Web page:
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EEG Source Reconstruction Using Global Optimization Approaches: Genetic Algorithms versus Simulated Annealing

Romana Rytsar, Thierry Pun


The problem of EEG source localization can be considered as an optimization problem. Various optimization methods were applied to the brain source localization. In this paper we compare the performance of two global optimization techniques, namely genetic algorithms (GA) and simulated annealing (SA), for the estimation of dipole parameters. We found the genetic algorithm approach to be 4 -6 % more effective than simulated annealing regarding convergence to the true global minimum for source reconstruction problems simulated in this work. However, the computational cost of the GA was higher than of the SA. The effectiveness of the mentioned methods and their computational costs were tested and demonstrated through computer simulations with artificial data. We introduce these approaches for brain source localization in the case of a 3-D real head model. The realistic shapes of head tissues were derived from a set of 2-D magnetic resonance images (MRI) by extracting surface boundaries for the major tissues such as the scalp, the skull, the cerebrospinal fluid (CSF), the white matter, and the gray matter. A Finite-element method (FEM) has been used for the modeling of the potentials for an arbitrary complexity head shape. A new objective function obtained from the FEM discretization scheme of the Poisson’s equation with the Neumann boundary condition has been proposed.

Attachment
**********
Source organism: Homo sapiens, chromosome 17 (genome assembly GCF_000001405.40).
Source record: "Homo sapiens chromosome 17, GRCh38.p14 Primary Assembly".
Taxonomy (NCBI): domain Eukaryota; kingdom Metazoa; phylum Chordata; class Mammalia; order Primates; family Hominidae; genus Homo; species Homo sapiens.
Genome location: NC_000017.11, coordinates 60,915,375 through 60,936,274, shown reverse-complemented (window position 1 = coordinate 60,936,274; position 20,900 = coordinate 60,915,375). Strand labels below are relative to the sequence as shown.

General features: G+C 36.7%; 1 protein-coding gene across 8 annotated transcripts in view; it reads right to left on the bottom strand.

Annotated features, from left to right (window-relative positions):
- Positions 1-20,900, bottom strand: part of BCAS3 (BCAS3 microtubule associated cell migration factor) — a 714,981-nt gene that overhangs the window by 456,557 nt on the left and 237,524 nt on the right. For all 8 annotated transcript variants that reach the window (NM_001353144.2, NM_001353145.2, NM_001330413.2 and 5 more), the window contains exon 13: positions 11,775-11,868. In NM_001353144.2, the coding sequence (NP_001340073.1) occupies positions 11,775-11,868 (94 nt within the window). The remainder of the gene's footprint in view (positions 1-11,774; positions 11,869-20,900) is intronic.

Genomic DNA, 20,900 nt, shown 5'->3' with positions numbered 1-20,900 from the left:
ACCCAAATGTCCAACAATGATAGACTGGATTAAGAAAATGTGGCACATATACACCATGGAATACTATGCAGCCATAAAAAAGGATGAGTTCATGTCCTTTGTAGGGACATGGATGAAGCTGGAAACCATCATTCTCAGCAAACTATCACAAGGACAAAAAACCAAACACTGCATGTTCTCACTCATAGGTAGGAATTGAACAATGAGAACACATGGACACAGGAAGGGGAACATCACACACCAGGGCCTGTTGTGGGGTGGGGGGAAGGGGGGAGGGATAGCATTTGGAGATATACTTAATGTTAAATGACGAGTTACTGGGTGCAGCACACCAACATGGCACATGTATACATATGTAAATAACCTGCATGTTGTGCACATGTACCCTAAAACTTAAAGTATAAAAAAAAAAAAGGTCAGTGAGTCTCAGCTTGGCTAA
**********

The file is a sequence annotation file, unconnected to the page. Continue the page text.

EEG inverse problem, global optimization, real head model, Finite-element method

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